SAN MARINO, Calif., Aug. 11 /PRNewswire-FirstCall/ -- Dr. Karen Newell, Ph. D., the lead researcher for bio technology company Viral Genetics (Pink Sheets: VRAL), will address the 4th Annual Aspen Symposium on Brain Tumor Immuno- and Stem Cell Therapy. Her presentation will highlight the potential for combining chemotherapy with compounds that interfere with the ability of brain tumor cells to generate the energy needed to repair chemotherapy induced DNA damage. This repair mechanism is the major source of drug resistance in patients receiving Temozolomide, a widely used chemotherapy for the treatment of glioblastoma multiforme, or GBM. This combinatorial approach of chemotherapy and metabolic disruption is one of the clinical strategies currently being pursued by Viral Genetics' subsidiary MetaCytoLytics, Inc. The presentation entitled, "Metabolic Disruption as a Mechanism to Potentiate Temozolomide Therapy in Glioblastoma Multiform," is scheduled for 11:10 a.m. on Wednesday, August 12, 2009. At the conference presented by the Department of Neurosurgery at the University of Colorado Denver School of Medicine, Dr. Newell's audience largely will be neurosurgeons and neuro-oncologists.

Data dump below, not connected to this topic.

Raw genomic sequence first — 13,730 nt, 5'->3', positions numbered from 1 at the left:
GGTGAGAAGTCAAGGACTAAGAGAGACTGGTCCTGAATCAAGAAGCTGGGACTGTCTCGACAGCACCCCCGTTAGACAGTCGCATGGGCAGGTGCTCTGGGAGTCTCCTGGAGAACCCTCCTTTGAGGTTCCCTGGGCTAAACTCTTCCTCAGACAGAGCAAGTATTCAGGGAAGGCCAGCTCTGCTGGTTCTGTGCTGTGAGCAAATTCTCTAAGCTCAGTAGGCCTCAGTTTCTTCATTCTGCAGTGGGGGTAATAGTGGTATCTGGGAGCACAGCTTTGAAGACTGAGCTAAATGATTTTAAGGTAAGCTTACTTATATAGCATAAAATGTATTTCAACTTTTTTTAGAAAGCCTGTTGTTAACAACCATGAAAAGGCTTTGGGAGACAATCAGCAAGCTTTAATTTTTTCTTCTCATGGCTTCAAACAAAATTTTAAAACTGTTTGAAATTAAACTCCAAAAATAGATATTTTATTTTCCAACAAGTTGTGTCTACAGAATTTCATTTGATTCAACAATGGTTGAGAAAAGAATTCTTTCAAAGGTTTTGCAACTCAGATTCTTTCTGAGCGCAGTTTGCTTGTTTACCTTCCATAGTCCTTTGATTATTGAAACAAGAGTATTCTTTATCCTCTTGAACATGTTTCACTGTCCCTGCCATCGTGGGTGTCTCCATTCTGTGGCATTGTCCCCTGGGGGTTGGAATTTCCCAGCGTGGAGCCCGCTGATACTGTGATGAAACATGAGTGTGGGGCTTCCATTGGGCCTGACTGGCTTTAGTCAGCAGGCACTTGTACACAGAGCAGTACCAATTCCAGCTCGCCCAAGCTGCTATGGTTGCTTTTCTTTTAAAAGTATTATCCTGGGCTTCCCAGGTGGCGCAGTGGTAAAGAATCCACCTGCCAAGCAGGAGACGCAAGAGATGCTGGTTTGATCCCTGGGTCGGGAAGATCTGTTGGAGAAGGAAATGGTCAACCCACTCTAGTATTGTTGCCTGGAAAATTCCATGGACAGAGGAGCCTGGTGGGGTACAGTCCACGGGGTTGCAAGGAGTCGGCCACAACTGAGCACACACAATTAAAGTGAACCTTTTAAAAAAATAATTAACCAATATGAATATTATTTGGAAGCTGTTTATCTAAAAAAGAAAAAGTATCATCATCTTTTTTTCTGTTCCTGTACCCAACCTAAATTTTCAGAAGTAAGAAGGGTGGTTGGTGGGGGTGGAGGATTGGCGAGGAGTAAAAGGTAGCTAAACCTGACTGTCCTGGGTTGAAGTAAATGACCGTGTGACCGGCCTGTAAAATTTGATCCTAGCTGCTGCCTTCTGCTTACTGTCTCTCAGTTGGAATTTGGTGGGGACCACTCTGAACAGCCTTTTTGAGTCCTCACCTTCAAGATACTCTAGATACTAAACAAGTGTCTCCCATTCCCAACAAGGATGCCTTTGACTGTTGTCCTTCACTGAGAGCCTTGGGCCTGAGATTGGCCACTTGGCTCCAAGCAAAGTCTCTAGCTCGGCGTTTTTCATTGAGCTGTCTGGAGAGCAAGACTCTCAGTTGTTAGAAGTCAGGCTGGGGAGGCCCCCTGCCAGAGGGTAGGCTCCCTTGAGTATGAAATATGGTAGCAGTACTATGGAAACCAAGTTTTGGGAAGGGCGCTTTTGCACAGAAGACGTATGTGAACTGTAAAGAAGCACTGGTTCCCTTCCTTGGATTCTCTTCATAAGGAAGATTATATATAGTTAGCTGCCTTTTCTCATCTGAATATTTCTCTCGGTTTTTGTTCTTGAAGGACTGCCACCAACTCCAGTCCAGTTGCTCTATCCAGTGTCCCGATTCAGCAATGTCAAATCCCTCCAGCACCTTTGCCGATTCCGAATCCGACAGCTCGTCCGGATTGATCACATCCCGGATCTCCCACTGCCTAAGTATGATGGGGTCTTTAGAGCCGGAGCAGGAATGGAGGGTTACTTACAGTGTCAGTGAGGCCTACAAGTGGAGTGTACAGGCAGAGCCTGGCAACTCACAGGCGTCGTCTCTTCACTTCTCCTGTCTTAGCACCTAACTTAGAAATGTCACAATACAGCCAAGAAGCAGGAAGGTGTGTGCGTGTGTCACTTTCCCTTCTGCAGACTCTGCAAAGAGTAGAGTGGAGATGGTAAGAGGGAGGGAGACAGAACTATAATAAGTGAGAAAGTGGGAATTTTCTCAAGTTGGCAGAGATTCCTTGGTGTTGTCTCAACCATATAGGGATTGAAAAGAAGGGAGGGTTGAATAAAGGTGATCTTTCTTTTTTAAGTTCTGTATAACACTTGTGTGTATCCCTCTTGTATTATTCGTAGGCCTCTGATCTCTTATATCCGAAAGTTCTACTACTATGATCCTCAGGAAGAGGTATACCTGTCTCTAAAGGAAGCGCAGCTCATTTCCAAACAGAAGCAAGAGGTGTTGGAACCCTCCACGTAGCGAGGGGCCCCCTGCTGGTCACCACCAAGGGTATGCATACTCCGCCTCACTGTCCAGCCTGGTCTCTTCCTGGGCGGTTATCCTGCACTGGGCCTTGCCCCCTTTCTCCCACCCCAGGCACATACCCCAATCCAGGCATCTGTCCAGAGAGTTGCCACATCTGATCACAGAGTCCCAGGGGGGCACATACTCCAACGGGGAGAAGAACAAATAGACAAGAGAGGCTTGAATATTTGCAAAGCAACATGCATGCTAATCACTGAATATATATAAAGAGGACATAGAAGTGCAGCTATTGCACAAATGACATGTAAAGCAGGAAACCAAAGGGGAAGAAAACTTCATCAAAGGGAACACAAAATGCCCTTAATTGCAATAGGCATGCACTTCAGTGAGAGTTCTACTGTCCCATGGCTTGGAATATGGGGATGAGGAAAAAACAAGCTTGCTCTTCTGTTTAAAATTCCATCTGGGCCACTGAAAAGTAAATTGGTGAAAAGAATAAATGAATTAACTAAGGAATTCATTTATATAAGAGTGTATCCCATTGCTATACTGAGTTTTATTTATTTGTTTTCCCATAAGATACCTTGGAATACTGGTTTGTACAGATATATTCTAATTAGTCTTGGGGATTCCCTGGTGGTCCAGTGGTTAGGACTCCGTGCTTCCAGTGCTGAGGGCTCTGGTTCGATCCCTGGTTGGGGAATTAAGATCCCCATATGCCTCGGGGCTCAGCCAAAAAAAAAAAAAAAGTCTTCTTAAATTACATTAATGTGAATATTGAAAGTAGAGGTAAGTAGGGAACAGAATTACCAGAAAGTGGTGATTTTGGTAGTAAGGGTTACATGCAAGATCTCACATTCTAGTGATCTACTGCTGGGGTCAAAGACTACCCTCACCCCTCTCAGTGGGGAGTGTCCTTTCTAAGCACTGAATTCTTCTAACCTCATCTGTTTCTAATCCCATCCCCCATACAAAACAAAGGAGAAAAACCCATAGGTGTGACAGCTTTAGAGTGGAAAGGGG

"Metabolic disruption technology has been around for nearly eighty years," explained Dr. Newell. "Until recently it wasn't understood in a way that enabled researchers to harness it to combat drug resistant cells. That process now has the potential to impact the primary cause of death in cancer patients - drug resistant tumors."
According to MetaCytoLytics CEO, Dr. Richard Trauger, metabolic disruption technology has become a focal point for many cancer researchers because of its ability to limit the ability of the tumor cell to repair itself after damage from chemotherapy. DNA damage repair takes energy, and by going after the fuel sources for the cancer cells, specifically glucose and fatty acids, we have b
|SOURCE Viral Genetics|
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